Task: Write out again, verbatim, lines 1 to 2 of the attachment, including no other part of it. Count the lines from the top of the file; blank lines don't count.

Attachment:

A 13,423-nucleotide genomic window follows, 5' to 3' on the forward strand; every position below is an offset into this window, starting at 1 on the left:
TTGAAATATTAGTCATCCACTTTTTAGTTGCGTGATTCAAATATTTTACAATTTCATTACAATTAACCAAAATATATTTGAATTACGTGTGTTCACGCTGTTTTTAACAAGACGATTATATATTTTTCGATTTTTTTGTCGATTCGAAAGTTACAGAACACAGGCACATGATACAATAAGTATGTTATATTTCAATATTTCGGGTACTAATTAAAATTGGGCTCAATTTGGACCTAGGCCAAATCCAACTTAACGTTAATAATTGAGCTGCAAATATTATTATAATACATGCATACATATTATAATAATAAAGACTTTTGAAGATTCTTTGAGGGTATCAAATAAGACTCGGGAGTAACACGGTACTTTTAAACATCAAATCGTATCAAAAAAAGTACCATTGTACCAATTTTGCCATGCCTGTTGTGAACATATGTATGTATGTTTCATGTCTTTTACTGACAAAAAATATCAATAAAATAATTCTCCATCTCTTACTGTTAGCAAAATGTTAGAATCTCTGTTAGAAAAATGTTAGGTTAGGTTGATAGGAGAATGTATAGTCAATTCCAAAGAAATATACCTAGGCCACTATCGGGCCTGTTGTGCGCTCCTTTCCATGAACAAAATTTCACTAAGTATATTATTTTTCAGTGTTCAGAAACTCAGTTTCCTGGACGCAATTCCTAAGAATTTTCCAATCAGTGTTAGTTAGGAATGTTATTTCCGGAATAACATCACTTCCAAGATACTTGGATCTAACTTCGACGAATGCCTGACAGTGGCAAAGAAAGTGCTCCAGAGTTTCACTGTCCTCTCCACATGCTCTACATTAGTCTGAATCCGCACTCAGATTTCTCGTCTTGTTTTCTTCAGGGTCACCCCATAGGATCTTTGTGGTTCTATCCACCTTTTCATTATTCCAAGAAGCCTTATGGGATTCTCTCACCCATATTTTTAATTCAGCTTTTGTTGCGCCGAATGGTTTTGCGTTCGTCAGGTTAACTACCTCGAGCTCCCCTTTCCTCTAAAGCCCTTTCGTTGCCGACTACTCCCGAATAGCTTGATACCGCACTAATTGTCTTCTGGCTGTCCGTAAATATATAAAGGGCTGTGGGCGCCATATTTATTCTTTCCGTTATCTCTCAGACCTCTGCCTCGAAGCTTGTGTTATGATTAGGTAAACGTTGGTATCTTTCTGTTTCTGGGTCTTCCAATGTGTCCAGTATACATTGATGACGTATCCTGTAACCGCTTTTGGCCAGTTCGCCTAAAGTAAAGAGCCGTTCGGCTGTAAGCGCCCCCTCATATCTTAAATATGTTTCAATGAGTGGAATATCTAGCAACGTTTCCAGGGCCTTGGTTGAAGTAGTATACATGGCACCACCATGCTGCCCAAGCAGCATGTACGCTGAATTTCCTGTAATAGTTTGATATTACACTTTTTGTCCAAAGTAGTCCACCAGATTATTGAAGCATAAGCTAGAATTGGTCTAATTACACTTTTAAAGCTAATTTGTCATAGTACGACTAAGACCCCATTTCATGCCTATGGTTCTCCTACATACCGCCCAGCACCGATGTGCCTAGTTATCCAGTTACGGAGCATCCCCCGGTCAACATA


A 13,423-nucleotide genomic window follows, 5' to 3' on the forward strand; every position below is an offset into this window, starting at 1 on the left:
TTGAAATATTAGTCATCCACTTTTTAGTTGCGTGATTCAAATATTTTACAATTTCATTACAATTAACCAAAATATATTTGAATTACGTGTGTTCACGCTGTTTTTAACAAGACGATTATATATTTTTCGATTTTTTTGTCGATTCGAAAGTTACAGAACACAGGCACATGATACAATAAGTATGTTATATTTCAATATTTCGGGTACTAATTAAAATTGGGCTCAATTTGGACCTAGGCCAAATCCAACTTAACGTTAATAATTGAGCTGCAAATATTATTATAATACATGCATACATATTATAATAATAAAGACTTTTGAAGATTCTTTGAGGGTATCAAATAAGACTCGGGAGTAACACGGTACTTTTAAACATCAAATCGTATCAAAAAAAGTACCATTGTACCAATTTTGCCATGCCTGTTGTGAACATATGTATGTATGTTTCATGTCTTTTACTGACAAAAAATATCAATAAAATAATTCTCCATCTCTTACTGTTAGCAAAATGTTAGAATCTCTGTTAGAAAAATGTTAGGTTAGGTTGATAGGAGAATGTATAGTCAATTCCAAAGAAATATACCTAGGCCACTATCGGGCCTGTTGTGCGCTCCTTTCCATGAACAAAATTTCACTAAGTATATTATTTTTCAGTGTTCAGAAACTCAGTTTCCTGGACGCAATTCCTAAGAATTTTCCAATCAGTGTTAGTTAGGAATGTTATTTCCGGAATAACATCACTTCCAAGATACTTGGATCTAACTTCGACGAATGCCTGACAGTGGCAAAGAAAGTGCTCCAGAGTTTCACTGTCCTCTCCACATGCTCTACATTAGTCTGAATCCGCACTCAGATTTCTCGTCTTGTTTTCTTCAGGGTCACCCCATAGGATCTTTGTGGTTCTATCCACCTTTTCATTATTCCAAGAAGCCTTATGGGATTCTCTCACCCATATTTTTAATTCAGCTTTTGTTGCGCCGAATGGTTTTGCGTTCGTCAGGTTAACTACCTCGAGCTCCCCTTTCCTCTAAAGCCCTTTCGTTGCCGACTACTCCCGAATAGCTTGATACCGCACTAATTGTCTTCTGGCTGTCCGTAAATATATAAAGGGCTGTGGGCGCCATATTTATTCTTTCCGTTATCTCTCAGACCTCTGCCTCGAAGCTTGTGTTATGATTAGGTAAACGTTGGTATCTTTCTGTTTCTGGGTCTTCCAATGTGTCCAGTATACATTGATGACGTATCCTGTAACCGCTTTTGGCCAGTTCGCCTAAAGTAAAGAGCCGTTCGGCTGTAAGCGCCCCCTCATATCTTAAATATGTTTCAATGAGTGGAATATCTAGCAACGTTTCCAGGGCCTTGGTTGAAGTAGTATACATGGCACCACCATGCTGCCCAAGCAGCATGTACGCTGAATTTCCTGTAATAGTTTGATATTACACTTTTTGTCCAAAGTAGTCCACCAGATTATTGAAGCATAAGCTAGAATTGGTCTAATTACACTTTTAAAGCTAATTTGTCATAGTACGACTAAGACCCCATTTCATGCCTATGGTTCTCCTACATACCGCCCAGCACCGATGTGCCTAGTTATCCAGTTACGGAGCATCCCCCGGTCAACATA